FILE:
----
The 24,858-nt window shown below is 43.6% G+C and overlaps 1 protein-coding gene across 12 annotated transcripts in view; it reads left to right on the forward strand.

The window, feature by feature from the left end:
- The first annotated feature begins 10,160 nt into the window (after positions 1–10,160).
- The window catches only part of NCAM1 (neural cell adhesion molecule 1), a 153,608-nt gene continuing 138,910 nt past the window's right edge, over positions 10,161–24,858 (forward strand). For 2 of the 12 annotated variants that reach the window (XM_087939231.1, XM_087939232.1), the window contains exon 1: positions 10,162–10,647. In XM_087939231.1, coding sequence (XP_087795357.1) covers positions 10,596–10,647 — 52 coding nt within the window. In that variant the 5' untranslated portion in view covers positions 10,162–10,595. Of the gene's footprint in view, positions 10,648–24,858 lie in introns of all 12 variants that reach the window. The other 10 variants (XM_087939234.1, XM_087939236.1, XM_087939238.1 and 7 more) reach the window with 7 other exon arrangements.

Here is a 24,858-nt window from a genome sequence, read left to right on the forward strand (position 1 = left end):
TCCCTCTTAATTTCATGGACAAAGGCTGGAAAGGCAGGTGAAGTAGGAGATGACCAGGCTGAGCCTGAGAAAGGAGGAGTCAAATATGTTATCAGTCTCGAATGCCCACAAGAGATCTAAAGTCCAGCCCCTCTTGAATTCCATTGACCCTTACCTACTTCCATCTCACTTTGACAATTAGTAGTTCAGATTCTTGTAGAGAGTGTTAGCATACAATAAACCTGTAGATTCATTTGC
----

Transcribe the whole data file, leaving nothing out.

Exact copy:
The 24,858-nt window shown below is 43.6% G+C and overlaps 1 protein-coding gene across 12 annotated transcripts in view; it reads left to right on the forward strand.

The window, feature by feature from the left end:
- The first annotated feature begins 10,160 nt into the window (after positions 1–10,160).
- The window catches only part of NCAM1 (neural cell adhesion molecule 1), a 153,608-nt gene continuing 138,910 nt past the window's right edge, over positions 10,161–24,858 (forward strand). For 2 of the 12 annotated variants that reach the window (XM_087939231.1, XM_087939232.1), the window contains exon 1: positions 10,162–10,647. In XM_087939231.1, coding sequence (XP_087795357.1) covers positions 10,596–10,647 — 52 coding nt within the window. In that variant the 5' untranslated portion in view covers positions 10,162–10,595. Of the gene's footprint in view, positions 10,648–24,858 lie in introns of all 12 variants that reach the window. The other 10 variants (XM_087939234.1, XM_087939236.1, XM_087939238.1 and 7 more) reach the window with 7 other exon arrangements.

Here is a 24,858-nt window from a genome sequence, read left to right on the forward strand (position 1 = left end):
TCCCTCTTAATTTCATGGACAAAGGCTGGAAAGGCAGGTGAAGTAGGAGATGACCAGGCTGAGCCTGAGAAAGGAGGAGTCAAATATGTTATCAGTCTCGAATGCCCACAAGAGATCTAAAGTCCAGCCCCTCTTGAATTCCATTGACCCTTACCTACTTCCATCTCACTTTGACAATTAGTAGTTCAGATTCTTGTAGAGAGTGTTAGCATACAATAAACCTGTAGATTCATTTGC